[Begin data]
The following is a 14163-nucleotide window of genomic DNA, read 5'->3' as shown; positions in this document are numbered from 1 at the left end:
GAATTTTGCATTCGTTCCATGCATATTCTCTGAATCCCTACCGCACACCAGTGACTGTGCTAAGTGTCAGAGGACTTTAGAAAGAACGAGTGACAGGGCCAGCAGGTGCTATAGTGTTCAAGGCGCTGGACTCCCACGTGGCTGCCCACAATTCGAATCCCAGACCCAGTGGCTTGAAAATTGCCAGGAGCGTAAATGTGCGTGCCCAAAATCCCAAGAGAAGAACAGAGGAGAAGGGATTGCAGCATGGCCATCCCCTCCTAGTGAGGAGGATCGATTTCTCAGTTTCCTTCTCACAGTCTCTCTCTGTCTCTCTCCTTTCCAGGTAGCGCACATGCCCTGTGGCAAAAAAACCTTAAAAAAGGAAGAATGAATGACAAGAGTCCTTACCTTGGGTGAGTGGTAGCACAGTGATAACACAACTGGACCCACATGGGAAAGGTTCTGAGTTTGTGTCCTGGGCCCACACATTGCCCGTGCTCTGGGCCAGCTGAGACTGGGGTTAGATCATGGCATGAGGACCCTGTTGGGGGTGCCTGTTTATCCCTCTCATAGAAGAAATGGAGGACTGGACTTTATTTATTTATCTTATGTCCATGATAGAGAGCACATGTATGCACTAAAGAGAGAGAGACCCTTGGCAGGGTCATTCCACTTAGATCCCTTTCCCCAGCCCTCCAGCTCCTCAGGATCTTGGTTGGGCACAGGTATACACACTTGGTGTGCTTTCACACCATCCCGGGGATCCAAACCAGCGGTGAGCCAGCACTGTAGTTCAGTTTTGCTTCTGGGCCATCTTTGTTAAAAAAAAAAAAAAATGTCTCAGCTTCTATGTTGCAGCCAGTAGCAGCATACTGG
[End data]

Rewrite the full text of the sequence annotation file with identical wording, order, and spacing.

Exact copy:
The following is a 14163-nucleotide window of genomic DNA, read 5'->3' as shown; positions in this document are numbered from 1 at the left end:
GAATTTTGCATTCGTTCCATGCATATTCTCTGAATCCCTACCGCACACCAGTGACTGTGCTAAGTGTCAGAGGACTTTAGAAAGAACGAGTGACAGGGCCAGCAGGTGCTATAGTGTTCAAGGCGCTGGACTCCCACGTGGCTGCCCACAATTCGAATCCCAGACCCAGTGGCTTGAAAATTGCCAGGAGCGTAAATGTGCGTGCCCAAAATCCCAAGAGAAGAACAGAGGAGAAGGGATTGCAGCATGGCCATCCCCTCCTAGTGAGGAGGATCGATTTCTCAGTTTCCTTCTCACAGTCTCTCTCTGTCTCTCTCCTTTCCAGGTAGCGCACATGCCCTGTGGCAAAAAAACCTTAAAAAAGGAAGAATGAATGACAAGAGTCCTTACCTTGGGTGAGTGGTAGCACAGTGATAACACAACTGGACCCACATGGGAAAGGTTCTGAGTTTGTGTCCTGGGCCCACACATTGCCCGTGCTCTGGGCCAGCTGAGACTGGGGTTAGATCATGGCATGAGGACCCTGTTGGGGGTGCCTGTTTATCCCTCTCATAGAAGAAATGGAGGACTGGACTTTATTTATTTATCTTATGTCCATGATAGAGAGCACATGTATGCACTAAAGAGAGAGAGACCCTTGGCAGGGTCATTCCACTTAGATCCCTTTCCCCAGCCCTCCAGCTCCTCAGGATCTTGGTTGGGCACAGGTATACACACTTGGTGTGCTTTCACACCATCCCGGGGATCCAAACCAGCGGTGAGCCAGCACTGTAGTTCAGTTTTGCTTCTGGGCCATCTTTGTTAAAAAAAAAAAAAAATGTCTCAGCTTCTATGTTGCAGCCAGTAGCAGCATACTGG